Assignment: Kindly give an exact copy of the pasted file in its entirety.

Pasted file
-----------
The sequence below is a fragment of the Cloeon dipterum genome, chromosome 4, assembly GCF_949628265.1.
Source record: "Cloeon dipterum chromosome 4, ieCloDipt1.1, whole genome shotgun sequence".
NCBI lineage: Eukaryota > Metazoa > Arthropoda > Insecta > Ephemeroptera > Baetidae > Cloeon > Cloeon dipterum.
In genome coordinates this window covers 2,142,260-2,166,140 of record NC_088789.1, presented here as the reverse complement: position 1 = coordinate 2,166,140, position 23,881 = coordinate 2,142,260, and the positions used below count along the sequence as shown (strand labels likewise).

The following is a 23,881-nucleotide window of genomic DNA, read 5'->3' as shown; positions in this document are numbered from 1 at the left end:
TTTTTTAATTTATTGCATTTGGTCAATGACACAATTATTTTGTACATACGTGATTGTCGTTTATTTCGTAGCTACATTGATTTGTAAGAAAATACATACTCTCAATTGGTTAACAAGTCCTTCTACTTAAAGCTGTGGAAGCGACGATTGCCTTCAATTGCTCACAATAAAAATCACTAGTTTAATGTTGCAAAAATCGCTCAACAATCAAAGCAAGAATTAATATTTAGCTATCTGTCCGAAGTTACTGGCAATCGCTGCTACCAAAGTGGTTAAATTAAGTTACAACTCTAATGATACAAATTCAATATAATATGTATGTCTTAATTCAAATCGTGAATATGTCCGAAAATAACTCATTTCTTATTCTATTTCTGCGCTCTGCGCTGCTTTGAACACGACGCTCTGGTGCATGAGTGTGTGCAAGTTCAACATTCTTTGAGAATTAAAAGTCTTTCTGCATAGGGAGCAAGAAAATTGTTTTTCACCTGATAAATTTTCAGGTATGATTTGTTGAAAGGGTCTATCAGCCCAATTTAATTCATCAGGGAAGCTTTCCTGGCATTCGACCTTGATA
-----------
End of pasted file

The sequence below is a fragment of the Cloeon dipterum genome, chromosome 4, assembly GCF_949628265.1.
Source record: "Cloeon dipterum chromosome 4, ieCloDipt1.1, whole genome shotgun sequence".
NCBI lineage: Eukaryota > Metazoa > Arthropoda > Insecta > Ephemeroptera > Baetidae > Cloeon > Cloeon dipterum.
In genome coordinates this window covers 2,142,260-2,166,140 of record NC_088789.1, presented here as the reverse complement: position 1 = coordinate 2,166,140, position 23,881 = coordinate 2,142,260, and the positions used below count along the sequence as shown (strand labels likewise).

The following is a 23,881-nucleotide window of genomic DNA, read 5'->3' as shown; positions in this document are numbered from 1 at the left end:
TTTTTTAATTTATTGCATTTGGTCAATGACACAATTATTTTGTACATACGTGATTGTCGTTTATTTCGTAGCTACATTGATTTGTAAGAAAATACATACTCTCAATTGGTTAACAAGTCCTTCTACTTAAAGCTGTGGAAGCGACGATTGCCTTCAATTGCTCACAATAAAAATCACTAGTTTAATGTTGCAAAAATCGCTCAACAATCAAAGCAAGAATTAATATTTAGCTATCTGTCCGAAGTTACTGGCAATCGCTGCTACCAAAGTGGTTAAATTAAGTTACAACTCTAATGATACAAATTCAATATAATATGTATGTCTTAATTCAAATCGTGAATATGTCCGAAAATAACTCATTTCTTATTCTATTTCTGCGCTCTGCGCTGCTTTGAACACGACGCTCTGGTGCATGAGTGTGTGCAAGTTCAACATTCTTTGAGAATTAAAAGTCTTTCTGCATAGGGAGCAAGAAAATTGTTTTTCACCTGATAAATTTTCAGGTATGATTTGTTGAAAGGGTCTATCAGCCCAATTTAATTCATCAGGGAAGCTTTCCTGGCATTCGACCTTGATA